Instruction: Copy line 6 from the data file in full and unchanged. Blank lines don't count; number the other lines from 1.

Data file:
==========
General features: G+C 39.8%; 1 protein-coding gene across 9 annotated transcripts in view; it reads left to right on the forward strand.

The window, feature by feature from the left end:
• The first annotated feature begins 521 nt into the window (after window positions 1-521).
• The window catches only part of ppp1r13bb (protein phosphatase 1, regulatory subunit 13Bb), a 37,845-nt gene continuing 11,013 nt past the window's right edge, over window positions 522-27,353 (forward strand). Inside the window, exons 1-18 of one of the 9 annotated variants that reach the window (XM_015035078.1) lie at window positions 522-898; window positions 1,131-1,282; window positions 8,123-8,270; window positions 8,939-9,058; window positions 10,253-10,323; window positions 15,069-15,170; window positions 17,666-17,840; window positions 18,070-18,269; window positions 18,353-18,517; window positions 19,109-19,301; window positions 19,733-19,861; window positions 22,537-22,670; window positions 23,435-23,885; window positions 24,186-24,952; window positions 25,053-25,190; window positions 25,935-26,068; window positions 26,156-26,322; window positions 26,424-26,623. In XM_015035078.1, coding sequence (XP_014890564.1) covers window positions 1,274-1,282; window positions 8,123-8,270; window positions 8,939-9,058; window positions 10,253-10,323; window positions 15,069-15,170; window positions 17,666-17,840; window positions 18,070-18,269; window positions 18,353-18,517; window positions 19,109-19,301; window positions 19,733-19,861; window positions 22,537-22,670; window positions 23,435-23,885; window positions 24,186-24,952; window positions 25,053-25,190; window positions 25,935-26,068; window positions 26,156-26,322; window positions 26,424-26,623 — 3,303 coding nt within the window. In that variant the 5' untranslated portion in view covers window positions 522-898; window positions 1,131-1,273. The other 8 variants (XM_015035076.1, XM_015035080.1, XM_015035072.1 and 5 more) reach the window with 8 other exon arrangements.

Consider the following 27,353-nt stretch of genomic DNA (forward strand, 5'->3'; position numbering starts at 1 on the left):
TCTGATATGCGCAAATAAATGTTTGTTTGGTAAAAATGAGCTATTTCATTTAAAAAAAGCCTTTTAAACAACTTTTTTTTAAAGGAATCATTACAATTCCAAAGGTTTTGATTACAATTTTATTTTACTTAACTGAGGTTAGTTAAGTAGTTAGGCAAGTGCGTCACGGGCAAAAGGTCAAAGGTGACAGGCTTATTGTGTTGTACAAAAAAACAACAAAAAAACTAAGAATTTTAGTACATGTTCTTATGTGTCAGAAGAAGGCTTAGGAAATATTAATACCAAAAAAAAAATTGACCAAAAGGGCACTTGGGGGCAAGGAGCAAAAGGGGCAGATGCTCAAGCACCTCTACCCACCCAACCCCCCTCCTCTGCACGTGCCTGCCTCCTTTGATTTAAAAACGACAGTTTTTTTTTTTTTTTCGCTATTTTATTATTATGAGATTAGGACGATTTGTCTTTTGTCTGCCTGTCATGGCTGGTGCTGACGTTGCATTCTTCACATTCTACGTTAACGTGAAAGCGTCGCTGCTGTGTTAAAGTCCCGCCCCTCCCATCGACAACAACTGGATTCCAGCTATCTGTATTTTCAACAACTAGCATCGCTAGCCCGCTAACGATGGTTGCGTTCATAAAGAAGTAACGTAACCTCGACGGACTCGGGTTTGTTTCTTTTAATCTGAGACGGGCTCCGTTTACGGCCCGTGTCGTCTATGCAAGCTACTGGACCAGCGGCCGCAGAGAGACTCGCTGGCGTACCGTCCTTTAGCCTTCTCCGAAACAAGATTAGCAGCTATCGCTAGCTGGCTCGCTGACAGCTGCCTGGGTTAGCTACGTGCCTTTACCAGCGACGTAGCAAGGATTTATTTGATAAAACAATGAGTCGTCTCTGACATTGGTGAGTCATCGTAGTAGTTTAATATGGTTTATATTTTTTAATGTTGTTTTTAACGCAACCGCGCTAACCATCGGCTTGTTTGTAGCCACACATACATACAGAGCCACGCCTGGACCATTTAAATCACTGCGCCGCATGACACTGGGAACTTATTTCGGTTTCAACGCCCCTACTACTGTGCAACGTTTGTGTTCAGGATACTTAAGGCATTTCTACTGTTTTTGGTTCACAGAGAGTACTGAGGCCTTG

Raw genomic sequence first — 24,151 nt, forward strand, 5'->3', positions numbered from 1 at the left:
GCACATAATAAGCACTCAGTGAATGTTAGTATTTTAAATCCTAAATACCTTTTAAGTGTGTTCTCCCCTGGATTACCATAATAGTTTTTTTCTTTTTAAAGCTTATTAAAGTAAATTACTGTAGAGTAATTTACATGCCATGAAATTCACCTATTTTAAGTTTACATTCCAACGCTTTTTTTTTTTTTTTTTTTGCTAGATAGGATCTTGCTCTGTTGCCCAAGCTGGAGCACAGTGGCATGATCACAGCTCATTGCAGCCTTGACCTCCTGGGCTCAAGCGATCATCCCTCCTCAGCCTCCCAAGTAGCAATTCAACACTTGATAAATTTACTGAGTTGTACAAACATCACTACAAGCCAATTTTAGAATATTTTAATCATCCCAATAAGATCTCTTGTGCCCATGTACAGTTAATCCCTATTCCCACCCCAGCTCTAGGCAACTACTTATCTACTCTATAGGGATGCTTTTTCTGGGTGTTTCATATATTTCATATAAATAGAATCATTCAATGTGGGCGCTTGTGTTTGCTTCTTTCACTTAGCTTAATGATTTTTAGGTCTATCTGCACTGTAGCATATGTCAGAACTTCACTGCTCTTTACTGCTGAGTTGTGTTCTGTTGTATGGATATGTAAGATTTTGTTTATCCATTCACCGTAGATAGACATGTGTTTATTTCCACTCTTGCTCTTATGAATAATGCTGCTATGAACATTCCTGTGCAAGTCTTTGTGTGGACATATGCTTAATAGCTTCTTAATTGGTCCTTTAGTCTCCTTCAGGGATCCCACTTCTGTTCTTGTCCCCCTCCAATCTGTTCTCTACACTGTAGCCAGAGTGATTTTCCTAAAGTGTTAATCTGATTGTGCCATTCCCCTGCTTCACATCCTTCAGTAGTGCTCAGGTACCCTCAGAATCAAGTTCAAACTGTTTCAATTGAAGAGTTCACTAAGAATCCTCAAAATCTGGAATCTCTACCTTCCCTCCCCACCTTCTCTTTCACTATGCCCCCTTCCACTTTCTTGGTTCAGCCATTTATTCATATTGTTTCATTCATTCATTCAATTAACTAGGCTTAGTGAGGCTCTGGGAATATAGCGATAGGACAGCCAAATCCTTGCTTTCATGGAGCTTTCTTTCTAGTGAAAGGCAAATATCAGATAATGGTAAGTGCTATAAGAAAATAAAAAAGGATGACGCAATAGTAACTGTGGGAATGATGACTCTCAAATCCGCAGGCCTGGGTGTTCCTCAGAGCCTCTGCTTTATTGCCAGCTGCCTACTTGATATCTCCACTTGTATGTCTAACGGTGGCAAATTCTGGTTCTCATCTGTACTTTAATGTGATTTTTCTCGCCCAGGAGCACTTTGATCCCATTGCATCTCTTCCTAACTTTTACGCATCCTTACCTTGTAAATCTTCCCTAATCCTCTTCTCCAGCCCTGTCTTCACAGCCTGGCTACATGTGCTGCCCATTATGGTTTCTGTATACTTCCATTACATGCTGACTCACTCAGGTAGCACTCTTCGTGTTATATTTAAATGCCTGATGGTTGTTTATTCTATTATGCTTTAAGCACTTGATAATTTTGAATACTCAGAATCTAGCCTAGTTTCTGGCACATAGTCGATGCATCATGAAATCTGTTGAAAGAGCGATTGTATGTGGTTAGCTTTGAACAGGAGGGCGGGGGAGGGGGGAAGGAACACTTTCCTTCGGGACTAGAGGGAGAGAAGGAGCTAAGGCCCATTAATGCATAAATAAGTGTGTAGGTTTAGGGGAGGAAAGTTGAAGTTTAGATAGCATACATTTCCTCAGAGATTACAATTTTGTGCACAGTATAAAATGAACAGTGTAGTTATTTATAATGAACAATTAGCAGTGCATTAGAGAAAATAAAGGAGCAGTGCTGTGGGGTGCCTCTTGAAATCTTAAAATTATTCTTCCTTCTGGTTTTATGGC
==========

TCTGATATGCGCAAATAAATGTTTGTTTGGTAAAAATGAGCTATTTCATTTAAAAAAAGCCTTTTAAACAACTTTTTTTTAAAGGAATCATTACAATTCCAAAGGTTTTGATTACAATTTTATTTTACTTAACTGAGGTTAGTTAAGTAGTTAGGCAAGTGCGTCACGGGCAAAAGGTCAAAGGTGACAGGCTTATTGTGTTGTACAAAAAAACAACAAAAAAACTAAGAATTTTAGTACATGTTCTTATGTGTCAGAAGAAGGCTTAGGAAATATTAATACCAAAAAAAAAATTGACCAAAAGGGCACTTGGGGGCAAGGAGCAAAAGGGGCAGATGCTCAAGCACCTCTACCCACCCAACCCCCCTCCTCTGCACGTGCCTGCCTCCTTTGATTTAAAAACGACAGTTTTTTTTTTTTTTTCGCTATTTTATTATTATGAGATTAGGACGATTTGTCTTTTGTCTGCCTGTCATGGCTGGTGCTGACGTTGCATTCTTCACATTCTACGTTAACGTGAAAGCGTCGCTGCTGTGTTAAAGTCCCGCCCCTCCCATCGACAACAACTGGATTCCAGCTATCTGTATTTTCAACAACTAGCATCGCTAGCCCGCTAACGATGGTTGCGTTCATAAAGAAGTAACGTAACCTCGACGGACTCGGGTTTGTTTCTTTTAATCTGAGACGGGCTCCGTTTACGGCCCGTGTCGTCTATGCAAGCTACTGGACCAGCGGCCGCAGAGAGACTCGCTGGCGTACCGTCCTTTAGCCTTCTCCGAAACAAGATTAGCAGCTATCGCTAGCTGGCTCGCTGACAGCTGCCTGGGTTAGCTACGTGCCTTTACCAGCGACGTAGCAAGGATTTATTTGATAAAACAATGAGTCGTCTCTGACATTGGTGAGTCATCGTAGTAGTTTAATATGGTTTATATTTTTTAATGTTGTTTTTAACGCAACCGCGCTAACCATCGGCTTGTTTGTAGCCACACATACATACAGAGCCACGCCTGGACCATTTAAATCACTGCGCCGCATGACACTGGGAACTTATTTCGGTTTCAACGCCCCTACTACTGTGCAACGTTTGTGTTCAGGATACTTAAGGCATTTCTACTGTTTTTGGTTCACAGAGAGTACTGAGGCCTTG